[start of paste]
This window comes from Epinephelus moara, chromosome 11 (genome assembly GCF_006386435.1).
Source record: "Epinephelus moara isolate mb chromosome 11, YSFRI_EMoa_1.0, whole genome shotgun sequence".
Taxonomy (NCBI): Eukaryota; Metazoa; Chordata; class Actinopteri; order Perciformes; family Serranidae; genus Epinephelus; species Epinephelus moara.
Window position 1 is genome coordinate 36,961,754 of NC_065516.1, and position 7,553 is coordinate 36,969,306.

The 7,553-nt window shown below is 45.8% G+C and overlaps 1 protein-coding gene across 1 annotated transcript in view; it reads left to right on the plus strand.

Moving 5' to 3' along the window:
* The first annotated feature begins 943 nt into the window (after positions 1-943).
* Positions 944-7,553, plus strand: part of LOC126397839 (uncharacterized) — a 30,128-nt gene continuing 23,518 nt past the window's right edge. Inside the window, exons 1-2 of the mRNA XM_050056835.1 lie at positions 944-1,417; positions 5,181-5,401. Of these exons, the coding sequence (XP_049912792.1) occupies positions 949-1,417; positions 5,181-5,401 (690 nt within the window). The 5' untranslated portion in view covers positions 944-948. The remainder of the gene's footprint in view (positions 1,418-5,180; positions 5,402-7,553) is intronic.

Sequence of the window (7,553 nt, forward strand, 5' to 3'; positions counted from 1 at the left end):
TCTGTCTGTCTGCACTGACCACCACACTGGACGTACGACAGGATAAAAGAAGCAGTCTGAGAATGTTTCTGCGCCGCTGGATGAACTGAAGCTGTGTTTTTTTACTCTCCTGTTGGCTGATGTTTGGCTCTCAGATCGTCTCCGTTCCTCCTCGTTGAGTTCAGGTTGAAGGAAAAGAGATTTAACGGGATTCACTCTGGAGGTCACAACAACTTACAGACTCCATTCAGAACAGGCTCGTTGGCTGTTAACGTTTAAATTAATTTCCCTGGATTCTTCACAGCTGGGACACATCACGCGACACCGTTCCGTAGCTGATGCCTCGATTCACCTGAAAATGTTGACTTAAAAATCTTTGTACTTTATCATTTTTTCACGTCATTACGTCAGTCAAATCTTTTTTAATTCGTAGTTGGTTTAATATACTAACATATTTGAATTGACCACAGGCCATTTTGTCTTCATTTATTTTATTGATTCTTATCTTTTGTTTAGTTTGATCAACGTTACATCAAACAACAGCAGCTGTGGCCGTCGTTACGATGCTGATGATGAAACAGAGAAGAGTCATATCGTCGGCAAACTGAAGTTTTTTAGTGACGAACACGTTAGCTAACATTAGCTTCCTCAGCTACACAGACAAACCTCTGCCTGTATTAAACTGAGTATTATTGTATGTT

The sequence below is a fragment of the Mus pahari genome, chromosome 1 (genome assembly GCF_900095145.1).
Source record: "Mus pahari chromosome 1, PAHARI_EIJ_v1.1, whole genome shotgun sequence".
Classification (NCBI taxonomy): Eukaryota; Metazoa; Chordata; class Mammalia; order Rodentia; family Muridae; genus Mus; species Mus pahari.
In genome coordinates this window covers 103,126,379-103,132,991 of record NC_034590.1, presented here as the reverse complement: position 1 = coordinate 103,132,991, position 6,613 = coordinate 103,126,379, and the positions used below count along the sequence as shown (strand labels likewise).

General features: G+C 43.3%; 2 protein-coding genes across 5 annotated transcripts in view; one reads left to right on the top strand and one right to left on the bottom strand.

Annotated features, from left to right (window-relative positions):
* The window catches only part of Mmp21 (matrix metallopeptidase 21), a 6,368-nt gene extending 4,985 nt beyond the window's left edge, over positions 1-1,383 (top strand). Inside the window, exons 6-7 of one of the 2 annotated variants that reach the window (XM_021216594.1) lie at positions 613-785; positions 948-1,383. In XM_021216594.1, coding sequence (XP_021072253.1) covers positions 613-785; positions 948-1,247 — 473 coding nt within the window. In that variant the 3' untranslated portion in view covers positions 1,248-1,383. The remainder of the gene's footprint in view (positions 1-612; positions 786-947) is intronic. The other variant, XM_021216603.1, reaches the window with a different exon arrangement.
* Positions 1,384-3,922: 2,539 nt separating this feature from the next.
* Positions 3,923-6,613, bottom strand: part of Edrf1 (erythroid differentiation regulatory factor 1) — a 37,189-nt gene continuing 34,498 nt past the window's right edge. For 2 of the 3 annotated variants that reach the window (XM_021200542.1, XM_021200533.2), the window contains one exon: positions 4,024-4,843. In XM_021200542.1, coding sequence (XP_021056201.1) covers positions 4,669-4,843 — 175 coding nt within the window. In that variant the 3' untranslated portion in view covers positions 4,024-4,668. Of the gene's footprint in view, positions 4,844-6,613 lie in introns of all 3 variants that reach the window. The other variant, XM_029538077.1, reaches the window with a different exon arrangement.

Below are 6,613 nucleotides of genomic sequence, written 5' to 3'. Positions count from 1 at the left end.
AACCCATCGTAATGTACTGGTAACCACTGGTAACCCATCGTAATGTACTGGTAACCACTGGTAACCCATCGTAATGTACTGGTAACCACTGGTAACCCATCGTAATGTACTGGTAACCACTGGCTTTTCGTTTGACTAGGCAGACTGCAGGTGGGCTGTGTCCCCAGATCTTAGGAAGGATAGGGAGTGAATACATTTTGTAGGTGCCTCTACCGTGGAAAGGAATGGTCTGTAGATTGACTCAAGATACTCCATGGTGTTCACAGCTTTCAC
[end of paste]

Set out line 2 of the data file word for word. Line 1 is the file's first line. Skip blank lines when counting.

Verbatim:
Source record: "Epinephelus moara isolate mb chromosome 11, YSFRI_EMoa_1.0, whole genome shotgun sequence".